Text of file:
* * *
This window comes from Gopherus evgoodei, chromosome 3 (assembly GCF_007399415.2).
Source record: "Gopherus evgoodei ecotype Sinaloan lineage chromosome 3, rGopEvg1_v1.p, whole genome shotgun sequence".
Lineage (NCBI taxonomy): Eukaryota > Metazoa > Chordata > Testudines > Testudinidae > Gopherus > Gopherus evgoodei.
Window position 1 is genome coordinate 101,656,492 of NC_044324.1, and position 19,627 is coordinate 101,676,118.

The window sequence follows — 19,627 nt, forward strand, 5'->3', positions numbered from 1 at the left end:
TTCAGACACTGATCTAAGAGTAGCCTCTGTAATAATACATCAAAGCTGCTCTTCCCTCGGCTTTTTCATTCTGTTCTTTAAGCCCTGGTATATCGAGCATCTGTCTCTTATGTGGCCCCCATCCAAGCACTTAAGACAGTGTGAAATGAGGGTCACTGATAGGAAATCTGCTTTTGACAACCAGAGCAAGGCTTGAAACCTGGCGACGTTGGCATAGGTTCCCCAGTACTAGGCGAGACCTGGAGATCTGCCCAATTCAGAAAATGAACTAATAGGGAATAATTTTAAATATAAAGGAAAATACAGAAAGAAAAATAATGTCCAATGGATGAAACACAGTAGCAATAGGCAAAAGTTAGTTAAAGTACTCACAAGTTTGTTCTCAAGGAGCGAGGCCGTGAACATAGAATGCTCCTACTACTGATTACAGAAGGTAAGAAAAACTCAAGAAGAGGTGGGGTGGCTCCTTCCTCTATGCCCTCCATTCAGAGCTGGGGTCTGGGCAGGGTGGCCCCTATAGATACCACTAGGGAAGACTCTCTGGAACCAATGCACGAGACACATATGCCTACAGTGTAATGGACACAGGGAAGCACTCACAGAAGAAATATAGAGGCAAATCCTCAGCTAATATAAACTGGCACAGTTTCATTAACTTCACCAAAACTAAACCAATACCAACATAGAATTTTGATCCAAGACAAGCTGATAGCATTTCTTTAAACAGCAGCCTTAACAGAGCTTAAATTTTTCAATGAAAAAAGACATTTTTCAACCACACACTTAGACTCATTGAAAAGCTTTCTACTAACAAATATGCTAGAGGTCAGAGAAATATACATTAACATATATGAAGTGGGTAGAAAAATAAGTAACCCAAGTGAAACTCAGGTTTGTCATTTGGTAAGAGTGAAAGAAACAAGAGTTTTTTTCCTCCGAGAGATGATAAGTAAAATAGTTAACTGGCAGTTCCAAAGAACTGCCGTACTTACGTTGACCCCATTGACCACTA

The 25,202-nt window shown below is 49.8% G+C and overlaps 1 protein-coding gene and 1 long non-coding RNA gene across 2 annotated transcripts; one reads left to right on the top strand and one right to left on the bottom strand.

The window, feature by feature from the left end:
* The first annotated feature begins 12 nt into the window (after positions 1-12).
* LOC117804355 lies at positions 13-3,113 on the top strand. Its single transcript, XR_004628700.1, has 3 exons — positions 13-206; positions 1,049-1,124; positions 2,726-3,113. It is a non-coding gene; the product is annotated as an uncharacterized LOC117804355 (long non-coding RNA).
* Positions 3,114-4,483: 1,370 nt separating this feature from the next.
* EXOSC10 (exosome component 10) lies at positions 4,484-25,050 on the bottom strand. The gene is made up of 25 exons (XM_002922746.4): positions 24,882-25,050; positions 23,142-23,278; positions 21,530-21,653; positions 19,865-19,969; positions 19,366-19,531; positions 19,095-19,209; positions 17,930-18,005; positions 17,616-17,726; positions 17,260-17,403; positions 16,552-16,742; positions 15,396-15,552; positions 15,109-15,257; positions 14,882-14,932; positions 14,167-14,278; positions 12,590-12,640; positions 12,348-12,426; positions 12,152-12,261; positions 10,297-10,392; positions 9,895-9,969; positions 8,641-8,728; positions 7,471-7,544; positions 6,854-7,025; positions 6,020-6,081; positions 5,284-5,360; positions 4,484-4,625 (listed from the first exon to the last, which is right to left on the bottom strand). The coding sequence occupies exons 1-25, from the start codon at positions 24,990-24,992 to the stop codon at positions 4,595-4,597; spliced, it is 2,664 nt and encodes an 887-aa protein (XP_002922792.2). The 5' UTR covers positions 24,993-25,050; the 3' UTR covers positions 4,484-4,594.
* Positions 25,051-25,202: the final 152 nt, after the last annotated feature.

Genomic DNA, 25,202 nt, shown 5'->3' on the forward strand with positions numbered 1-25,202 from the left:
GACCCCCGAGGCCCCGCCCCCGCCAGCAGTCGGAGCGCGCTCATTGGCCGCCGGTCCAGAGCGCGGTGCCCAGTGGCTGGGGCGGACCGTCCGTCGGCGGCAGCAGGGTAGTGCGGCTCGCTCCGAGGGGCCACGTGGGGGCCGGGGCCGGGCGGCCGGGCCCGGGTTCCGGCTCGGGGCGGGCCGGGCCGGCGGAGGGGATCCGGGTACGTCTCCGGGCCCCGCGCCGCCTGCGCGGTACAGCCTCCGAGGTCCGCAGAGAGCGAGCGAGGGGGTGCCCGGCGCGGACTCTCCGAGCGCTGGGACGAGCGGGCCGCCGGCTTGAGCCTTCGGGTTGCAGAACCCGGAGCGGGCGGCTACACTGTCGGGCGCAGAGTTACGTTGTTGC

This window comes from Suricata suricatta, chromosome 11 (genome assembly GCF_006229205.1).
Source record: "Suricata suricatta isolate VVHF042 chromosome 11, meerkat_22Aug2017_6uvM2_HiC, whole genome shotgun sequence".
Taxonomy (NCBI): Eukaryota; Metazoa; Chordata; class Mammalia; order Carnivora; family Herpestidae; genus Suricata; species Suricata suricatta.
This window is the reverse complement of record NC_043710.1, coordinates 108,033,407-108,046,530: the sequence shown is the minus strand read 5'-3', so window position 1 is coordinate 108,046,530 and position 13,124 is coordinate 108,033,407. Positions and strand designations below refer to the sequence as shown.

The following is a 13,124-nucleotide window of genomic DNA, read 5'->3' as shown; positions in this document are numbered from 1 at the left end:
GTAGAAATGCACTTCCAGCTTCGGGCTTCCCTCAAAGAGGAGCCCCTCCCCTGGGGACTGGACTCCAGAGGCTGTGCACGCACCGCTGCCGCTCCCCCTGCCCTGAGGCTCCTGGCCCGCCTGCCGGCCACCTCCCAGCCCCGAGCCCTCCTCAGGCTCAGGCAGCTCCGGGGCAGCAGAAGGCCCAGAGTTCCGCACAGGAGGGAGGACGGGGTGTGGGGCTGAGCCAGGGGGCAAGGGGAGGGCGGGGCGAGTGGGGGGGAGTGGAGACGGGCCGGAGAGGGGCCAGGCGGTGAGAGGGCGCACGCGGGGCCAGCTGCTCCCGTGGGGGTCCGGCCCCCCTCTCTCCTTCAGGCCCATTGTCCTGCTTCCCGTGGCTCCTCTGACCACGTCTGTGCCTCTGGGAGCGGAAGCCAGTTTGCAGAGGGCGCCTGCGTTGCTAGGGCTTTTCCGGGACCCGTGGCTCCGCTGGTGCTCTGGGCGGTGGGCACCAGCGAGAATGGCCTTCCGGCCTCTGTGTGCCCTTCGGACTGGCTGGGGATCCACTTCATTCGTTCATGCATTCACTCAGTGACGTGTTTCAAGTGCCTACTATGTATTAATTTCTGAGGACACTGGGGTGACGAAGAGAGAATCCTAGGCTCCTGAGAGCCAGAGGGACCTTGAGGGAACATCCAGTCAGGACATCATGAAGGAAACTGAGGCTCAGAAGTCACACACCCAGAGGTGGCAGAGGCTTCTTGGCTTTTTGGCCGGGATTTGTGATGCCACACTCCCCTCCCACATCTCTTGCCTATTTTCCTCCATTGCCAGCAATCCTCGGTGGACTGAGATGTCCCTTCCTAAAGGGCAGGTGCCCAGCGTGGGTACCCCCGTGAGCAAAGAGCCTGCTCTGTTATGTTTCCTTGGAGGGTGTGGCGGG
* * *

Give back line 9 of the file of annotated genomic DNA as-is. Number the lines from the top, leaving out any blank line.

* The first annotated feature begins 12 nt into the window (after positions 1-12).